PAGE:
Many conditions can cause white gums. This ranges from less severe causes like mouth ulcers to yeast infections or cancer. Healthy gums are pink in nature. They can be, however, red from poor oral hygiene. White gums, on the other hand, can be a symptom of an underlying health problem.
Read on to learn more about what conditions could cause your gums to turn white.
Causes For White Gums
Gingivitis is a bacterial infection of the gums caused by poor brushing and flossing habits. As a result, your gums could turn white and recede.
Other symptoms of gingivitis include:-
gums bleed when you brush or floss
inflamed red gums.
- Canker Sores:
Canker sores are painful mouth ulcers. They are found inside your cheeks, underneath your tongue, or at the bottom of your gums.
They can be painful to the touch and can trigger pain when you eat and drink.
These types of sores have yellow or white centers. If they develop at the bottom of your gums, they can make your gums appear white.
However, canker sores cannot be the reason causing your white gums if the white color covers your entire gum line.
Anemia is a medical condition that results in a low number of red blood cells. These types of blood cells are essential for moving oxygen throughout the tissues and organs of your body.
The causes of anemia can vary due to a lack of iron or vitamin B-12 in your diet.
It also sometimes results from other medical conditions, such as inflammatory diseases like Crohn’s.
Extreme fatigue is one of the first signs of anemia. Other immediate symptoms include:-
Feeling out of breath
Paleness in the skin.
Pale skin results from a lack of oxygen from anemia. Which also affects your gums. With anemia, you won’t only have white gums, but you’ll notice the overall paleness of your skin.
Oral candidiasis is a yeast infection that develops inside your mouth. It’s caused by the same fungus responsible for vaginal yeast infections.
Oral candidiasis can spread from the lining of your mouth to your gums and tongue. The fungal infection may look white or red, or even both simultaneously. If the fungus spreads to your gums, they will look white.
Leukoplakia is also a condition responsible for your gums to appear white.
It consists of thick, white patches that cover your gums, tongue, and the insides of your cheeks.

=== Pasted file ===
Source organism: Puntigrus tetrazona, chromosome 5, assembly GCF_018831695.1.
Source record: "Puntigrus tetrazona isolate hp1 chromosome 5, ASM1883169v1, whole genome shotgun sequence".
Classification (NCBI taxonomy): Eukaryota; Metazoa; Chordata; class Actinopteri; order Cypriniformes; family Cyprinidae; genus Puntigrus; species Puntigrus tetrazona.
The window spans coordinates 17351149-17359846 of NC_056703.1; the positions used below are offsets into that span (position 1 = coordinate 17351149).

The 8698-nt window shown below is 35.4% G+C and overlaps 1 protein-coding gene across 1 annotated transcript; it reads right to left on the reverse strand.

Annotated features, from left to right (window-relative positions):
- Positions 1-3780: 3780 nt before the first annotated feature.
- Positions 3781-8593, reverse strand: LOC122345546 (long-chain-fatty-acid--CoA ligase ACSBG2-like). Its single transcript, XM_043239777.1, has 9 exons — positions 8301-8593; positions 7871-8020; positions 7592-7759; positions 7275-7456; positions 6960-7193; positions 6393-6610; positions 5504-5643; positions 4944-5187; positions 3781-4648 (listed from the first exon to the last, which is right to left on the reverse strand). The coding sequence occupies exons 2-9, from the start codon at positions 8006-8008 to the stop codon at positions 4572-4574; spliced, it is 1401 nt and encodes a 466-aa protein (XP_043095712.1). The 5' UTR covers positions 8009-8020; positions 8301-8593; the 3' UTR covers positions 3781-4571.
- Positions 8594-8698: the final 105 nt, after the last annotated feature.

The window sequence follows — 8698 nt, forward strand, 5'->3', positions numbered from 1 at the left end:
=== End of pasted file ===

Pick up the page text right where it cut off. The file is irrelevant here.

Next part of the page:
Sometimes, the patches are so thick that they have a hairy appearance.
This condition most often results from lifestyle habits that consistently irritate your mouth from smoking and chewing tobacco.
- Oral Cancer:
In some cases, white gums can indicate a more severe condition, such as oral cancer, known as oral cavity cancer. This cancer spreads quickly, affecting your gums, tongue, and the roof of your mouth.
You will start to notice small, flat, and thin bumps around these areas. This could be white, red, or flesh-colored.
- Tooth Extraction:
If you have a tooth extracted by a dentist, you may notice that the gums near the tooth turn white. This is because of the trauma of the procedure.
Your gums should return to their standard color a few days after the procedure.
Treatments For White Gums
Practicing brushing and flossing habits and seeing your dentist twice a year can help treat gingivitis.
Your dentist may also recommend scaling, root planning, or laser cleaning for more advanced cases.
Canker sores are among the most manageable causes of white gums, as they tend to heal without treatment within one to two weeks. When a canker sore worsens within 14 days, it could mean that the ulcer is getting serious.
Your doctor may recommend a prescription mouth rinse or topical ointment if you have multiple canker sores.
Treatment for anemia will include dietary changes that may help you get the iron and vitamin B-12 in your red blood cells. You will be recommended with vitamin C supplement, which helps your body absorb iron more efficiently.
Oral candidiasis is treated with a prescription of antifungal medication.
If you are diagnosed with leukoplakia, the treatment will involve correcting the lifestyle. For example, if you smoke, you should stop. Once you have leukoplakia, there’s a chance the condition will return. Check your gums, and inform your dentist about any changes you notice.
More than half of the infected oral cancer cases aren’t detected until the cancer has already spread throughout the mouth and to the lymph nodes, according to the National Cancer Institute (NCI). The Treatment largely depends on the stage of cancer you have and may include chemotherapy and surgically removing parts of your mouth or lymph nodes affected by the tumor.
A short-term condition such as a canker sore may ultimately be just a temporary condition. However, chronic illnesses like inflammatory diseases will require long-term treatment to control white gums and other symptoms. Oral cancer is a serious cause of white gums and, hence, needs immediate treatment.
Furthermore, you must visit your dentist if you notice any unusual changes in your mouth or white gums that don’t resolve after one to two weeks.
For queries, visit and contact us. Brenham Family Dental.